It might seem 716 United Basketball is about hoops but it is so much more. And it is now adding a girls program.
Talk to founder Sanquin Starks for long and the stories flow with infectious enthusiasm. Starks hosted a press conference last week with players, coaches and dignitaries to celebrate the program’s growth and the addition of a girls team coached by Kayla Brown.
Sara Capen and the Niagara Falls National Heritage Area are sponsoring the girls team. 716 United has also partnered with the Niagara Falls Boys and Girls Club which is led by CEO Rebecca Vincheski.
“They’ve been absolutely amazing,” Starks said of the Boys and Girls Club. “I’ve talked to Rebecca probably more than my mother.”
It isn’t just about winning, which the AAU boys do regularly, either, but about life.
“Two or three months ago, I had a student at Gaskill not on the right path,” Starks said. “I was meeting with him regularly but he could not continue to play.”
Starks said he stepped back after giving the by conditions on what it would take to return to the program only to get a call from the boy’s dad. That same boy is now pulling an 86 average and is back in the game.
“I know where he came from and the road he was going down,” Starks said. “We have 20 or 30 stories just like that.”
The program has an end game in mind, Starks said.
“Our collective goal is for our city to be a thriving, safe community,” Starks said.
The program is 100% free and hopes to add more sports and more grades over time. For now, the big step is the addition of young women. The impetus came from need with a little nudge.
“We had 40 girls show up for a tryout,” Starks said. “A girl came to me and said ‘why don’t you have a girls team?’ I said ‘we can’t do it.’ She said ‘that’s stupid.’ I said ‘you are right. That is stupid.’ ”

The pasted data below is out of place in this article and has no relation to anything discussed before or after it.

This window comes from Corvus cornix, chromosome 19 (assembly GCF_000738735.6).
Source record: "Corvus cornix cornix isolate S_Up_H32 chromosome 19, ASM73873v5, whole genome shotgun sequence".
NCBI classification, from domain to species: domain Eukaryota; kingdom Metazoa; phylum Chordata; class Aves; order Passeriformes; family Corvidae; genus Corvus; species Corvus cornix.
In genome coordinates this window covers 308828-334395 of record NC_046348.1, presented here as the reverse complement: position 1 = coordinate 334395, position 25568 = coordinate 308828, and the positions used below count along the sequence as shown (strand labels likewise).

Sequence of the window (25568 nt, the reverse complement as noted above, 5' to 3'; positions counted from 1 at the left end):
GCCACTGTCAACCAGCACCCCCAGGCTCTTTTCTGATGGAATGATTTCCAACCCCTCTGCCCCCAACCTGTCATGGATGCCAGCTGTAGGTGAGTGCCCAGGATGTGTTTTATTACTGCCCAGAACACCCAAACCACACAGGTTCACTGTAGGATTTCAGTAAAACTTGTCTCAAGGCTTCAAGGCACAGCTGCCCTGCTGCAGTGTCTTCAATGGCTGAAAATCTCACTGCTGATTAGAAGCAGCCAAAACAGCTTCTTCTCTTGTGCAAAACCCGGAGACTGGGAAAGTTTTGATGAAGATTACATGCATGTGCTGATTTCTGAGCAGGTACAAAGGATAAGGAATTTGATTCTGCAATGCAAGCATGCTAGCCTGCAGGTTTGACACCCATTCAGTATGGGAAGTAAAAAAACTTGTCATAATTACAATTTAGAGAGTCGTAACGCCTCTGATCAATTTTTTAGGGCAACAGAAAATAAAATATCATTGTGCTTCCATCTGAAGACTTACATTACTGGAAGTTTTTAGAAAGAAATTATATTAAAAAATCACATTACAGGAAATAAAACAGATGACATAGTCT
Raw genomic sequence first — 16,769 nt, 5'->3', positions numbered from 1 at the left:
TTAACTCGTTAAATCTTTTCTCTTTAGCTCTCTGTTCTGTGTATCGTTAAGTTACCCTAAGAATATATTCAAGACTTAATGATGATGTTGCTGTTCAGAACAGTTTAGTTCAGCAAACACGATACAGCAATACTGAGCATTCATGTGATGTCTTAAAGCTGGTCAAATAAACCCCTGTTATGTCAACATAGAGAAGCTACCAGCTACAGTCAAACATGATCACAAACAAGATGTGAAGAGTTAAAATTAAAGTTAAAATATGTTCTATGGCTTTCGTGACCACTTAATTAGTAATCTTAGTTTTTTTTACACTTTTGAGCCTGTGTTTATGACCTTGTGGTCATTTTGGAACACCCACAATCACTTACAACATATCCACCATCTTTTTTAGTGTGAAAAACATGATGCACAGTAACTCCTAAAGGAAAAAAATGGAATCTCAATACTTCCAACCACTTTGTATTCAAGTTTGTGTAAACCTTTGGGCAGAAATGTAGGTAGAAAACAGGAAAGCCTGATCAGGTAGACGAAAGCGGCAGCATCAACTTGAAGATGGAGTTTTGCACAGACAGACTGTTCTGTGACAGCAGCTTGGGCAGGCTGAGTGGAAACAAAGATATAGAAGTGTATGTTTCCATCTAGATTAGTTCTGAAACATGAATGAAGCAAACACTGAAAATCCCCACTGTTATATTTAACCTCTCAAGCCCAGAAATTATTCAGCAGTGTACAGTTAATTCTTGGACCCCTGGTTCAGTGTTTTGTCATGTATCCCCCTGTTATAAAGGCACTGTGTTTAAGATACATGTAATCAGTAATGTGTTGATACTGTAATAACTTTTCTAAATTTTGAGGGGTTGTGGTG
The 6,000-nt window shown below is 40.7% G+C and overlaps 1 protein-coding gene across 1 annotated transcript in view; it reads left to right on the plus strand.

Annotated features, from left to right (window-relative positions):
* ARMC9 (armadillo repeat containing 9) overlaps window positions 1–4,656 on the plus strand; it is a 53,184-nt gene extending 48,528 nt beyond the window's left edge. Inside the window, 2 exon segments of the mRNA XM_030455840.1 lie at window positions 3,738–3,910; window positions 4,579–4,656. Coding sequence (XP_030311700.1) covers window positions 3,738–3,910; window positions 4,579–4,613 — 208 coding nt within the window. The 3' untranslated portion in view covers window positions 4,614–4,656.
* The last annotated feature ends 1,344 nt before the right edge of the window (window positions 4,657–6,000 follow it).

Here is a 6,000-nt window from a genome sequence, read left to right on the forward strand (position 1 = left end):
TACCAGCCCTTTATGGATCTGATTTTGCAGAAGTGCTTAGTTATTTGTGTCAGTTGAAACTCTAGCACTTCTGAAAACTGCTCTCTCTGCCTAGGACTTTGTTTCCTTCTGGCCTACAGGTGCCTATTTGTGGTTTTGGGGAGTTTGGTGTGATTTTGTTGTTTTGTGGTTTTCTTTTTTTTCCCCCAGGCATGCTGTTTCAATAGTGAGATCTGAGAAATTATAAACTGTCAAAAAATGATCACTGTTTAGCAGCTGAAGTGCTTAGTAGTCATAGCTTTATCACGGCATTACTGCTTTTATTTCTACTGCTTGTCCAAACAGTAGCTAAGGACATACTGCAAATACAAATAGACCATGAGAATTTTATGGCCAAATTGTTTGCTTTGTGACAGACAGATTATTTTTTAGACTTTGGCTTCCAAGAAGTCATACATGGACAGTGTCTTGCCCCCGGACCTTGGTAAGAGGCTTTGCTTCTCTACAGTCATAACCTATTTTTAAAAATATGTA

Capen was emotional in explaining how she decided to be involved. The former Michigan State Div. I field hockey player pointed out this is the 50th anniversary of Title IX.
“It changed who I am today and like Sanquin’s story, it changes youth. Inequality is still real” Capen said. “When you provide access and opportunity at this level, you are creating the next mayor, the next assemblyman, the next superintendent of schools.”
Niagara Falls Superintendent Mark Laurrie was there to show support as were Assemblyman Morinello, the police and fire chiefs and mayor.
Starks said the program would not be where it is today without the support of people like Laurrie.
“I made one phone call and within 30 minutes, I had everything I need,” Starks said. “I still can’t believe it. I still take it all in. When we started we were in a dingy gym with six kids.”
Brown attended Cardinal O’Hara and works at Niagara Falls Memorial Hospital but basketball is her passion.
“We are going to provide a basketball program to meet the academic and social needs of girls,” she said. “We want to coach them to develop a love and passion for the game.”
Morinello talked about the life impact the program is having for young men when they do things like travel to Pittsburgh for a tournament.
“Many of these kids have never been out of their neighborhoods,” Morinello said. “They have never been out of their city. Kids were amazed to stay in a hotel with a pool. This is a vehicle for life skills.”
As for the next step, Brown said it will be tryouts for the seventh grade age group, hoping to find 12 players but that is just the beginning.
“Two years ago, we had one team,” Starks said. “Now we have five.”